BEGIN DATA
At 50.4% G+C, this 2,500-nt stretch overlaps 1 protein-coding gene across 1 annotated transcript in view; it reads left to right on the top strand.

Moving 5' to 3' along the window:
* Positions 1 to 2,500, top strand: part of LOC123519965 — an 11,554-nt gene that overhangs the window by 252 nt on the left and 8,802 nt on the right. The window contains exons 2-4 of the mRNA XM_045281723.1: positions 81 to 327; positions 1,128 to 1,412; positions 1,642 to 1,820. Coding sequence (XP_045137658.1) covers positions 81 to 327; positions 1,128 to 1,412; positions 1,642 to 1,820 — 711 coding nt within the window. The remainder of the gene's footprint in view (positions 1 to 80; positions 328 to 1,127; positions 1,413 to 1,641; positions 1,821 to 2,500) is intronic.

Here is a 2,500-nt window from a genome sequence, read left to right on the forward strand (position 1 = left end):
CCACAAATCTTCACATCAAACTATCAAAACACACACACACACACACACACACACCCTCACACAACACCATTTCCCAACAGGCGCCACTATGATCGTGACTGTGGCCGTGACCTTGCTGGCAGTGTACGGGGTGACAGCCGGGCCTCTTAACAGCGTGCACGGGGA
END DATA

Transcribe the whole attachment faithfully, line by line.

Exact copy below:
At 50.4% G+C, this 2,500-nt stretch overlaps 1 protein-coding gene across 1 annotated transcript in view; it reads left to right on the top strand.

Moving 5' to 3' along the window:
* Positions 1 to 2,500, top strand: part of LOC123519965 — an 11,554-nt gene that overhangs the window by 252 nt on the left and 8,802 nt on the right. The window contains exons 2-4 of the mRNA XM_045281723.1: positions 81 to 327; positions 1,128 to 1,412; positions 1,642 to 1,820. Coding sequence (XP_045137658.1) covers positions 81 to 327; positions 1,128 to 1,412; positions 1,642 to 1,820 — 711 coding nt within the window. The remainder of the gene's footprint in view (positions 1 to 80; positions 328 to 1,127; positions 1,413 to 1,641; positions 1,821 to 2,500) is intronic.

Here is a 2,500-nt window from a genome sequence, read left to right on the forward strand (position 1 = left end):
CCACAAATCTTCACATCAAACTATCAAAACACACACACACACACACACACACACCCTCACACAACACCATTTCCCAACAGGCGCCACTATGATCGTGACTGTGGCCGTGACCTTGCTGGCAGTGTACGGGGTGACAGCCGGGCCTCTTAACAGCGTGCACGGGGA